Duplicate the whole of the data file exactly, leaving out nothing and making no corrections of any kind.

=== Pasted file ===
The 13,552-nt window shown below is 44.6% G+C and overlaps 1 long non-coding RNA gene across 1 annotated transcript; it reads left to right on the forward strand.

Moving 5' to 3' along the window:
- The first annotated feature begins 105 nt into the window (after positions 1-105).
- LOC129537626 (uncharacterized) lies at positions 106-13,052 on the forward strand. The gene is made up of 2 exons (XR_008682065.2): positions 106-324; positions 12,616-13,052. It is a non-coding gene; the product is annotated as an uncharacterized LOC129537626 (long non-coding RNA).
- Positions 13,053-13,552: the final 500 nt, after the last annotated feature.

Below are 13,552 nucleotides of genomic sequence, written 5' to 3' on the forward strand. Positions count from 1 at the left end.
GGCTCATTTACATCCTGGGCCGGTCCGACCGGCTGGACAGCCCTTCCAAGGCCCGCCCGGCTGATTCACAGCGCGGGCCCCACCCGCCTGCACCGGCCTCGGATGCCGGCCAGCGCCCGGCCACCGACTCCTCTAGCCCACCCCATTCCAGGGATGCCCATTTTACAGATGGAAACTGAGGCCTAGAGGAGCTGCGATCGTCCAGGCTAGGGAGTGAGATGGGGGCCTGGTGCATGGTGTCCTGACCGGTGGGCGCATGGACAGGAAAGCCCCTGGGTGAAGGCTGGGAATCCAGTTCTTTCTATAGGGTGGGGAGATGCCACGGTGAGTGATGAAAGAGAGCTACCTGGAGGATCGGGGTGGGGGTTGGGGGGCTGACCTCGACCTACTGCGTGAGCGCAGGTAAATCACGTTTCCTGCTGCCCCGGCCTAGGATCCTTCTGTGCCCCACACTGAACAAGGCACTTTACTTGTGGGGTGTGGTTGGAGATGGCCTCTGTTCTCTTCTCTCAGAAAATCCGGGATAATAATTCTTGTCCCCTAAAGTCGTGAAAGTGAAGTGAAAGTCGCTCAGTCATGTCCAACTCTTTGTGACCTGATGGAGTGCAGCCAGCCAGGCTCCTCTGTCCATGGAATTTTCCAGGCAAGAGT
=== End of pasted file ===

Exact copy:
The 13,552-nt window shown below is 44.6% G+C and overlaps 1 long non-coding RNA gene across 1 annotated transcript; it reads left to right on the forward strand.

Moving 5' to 3' along the window:
- The first annotated feature begins 105 nt into the window (after positions 1-105).
- LOC129537626 (uncharacterized) lies at positions 106-13,052 on the forward strand. The gene is made up of 2 exons (XR_008682065.2): positions 106-324; positions 12,616-13,052. It is a non-coding gene; the product is annotated as an uncharacterized LOC129537626 (long non-coding RNA).
- Positions 13,053-13,552: the final 500 nt, after the last annotated feature.

Below are 13,552 nucleotides of genomic sequence, written 5' to 3' on the forward strand. Positions count from 1 at the left end.
GGCTCATTTACATCCTGGGCCGGTCCGACCGGCTGGACAGCCCTTCCAAGGCCCGCCCGGCTGATTCACAGCGCGGGCCCCACCCGCCTGCACCGGCCTCGGATGCCGGCCAGCGCCCGGCCACCGACTCCTCTAGCCCACCCCATTCCAGGGATGCCCATTTTACAGATGGAAACTGAGGCCTAGAGGAGCTGCGATCGTCCAGGCTAGGGAGTGAGATGGGGGCCTGGTGCATGGTGTCCTGACCGGTGGGCGCATGGACAGGAAAGCCCCTGGGTGAAGGCTGGGAATCCAGTTCTTTCTATAGGGTGGGGAGATGCCACGGTGAGTGATGAAAGAGAGCTACCTGGAGGATCGGGGTGGGGGTTGGGGGGCTGACCTCGACCTACTGCGTGAGCGCAGGTAAATCACGTTTCCTGCTGCCCCGGCCTAGGATCCTTCTGTGCCCCACACTGAACAAGGCACTTTACTTGTGGGGTGTGGTTGGAGATGGCCTCTGTTCTCTTCTCTCAGAAAATCCGGGATAATAATTCTTGTCCCCTAAAGTCGTGAAAGTGAAGTGAAAGTCGCTCAGTCATGTCCAACTCTTTGTGACCTGATGGAGTGCAGCCAGCCAGGCTCCTCTGTCCATGGAATTTTCCAGGCAAGAGT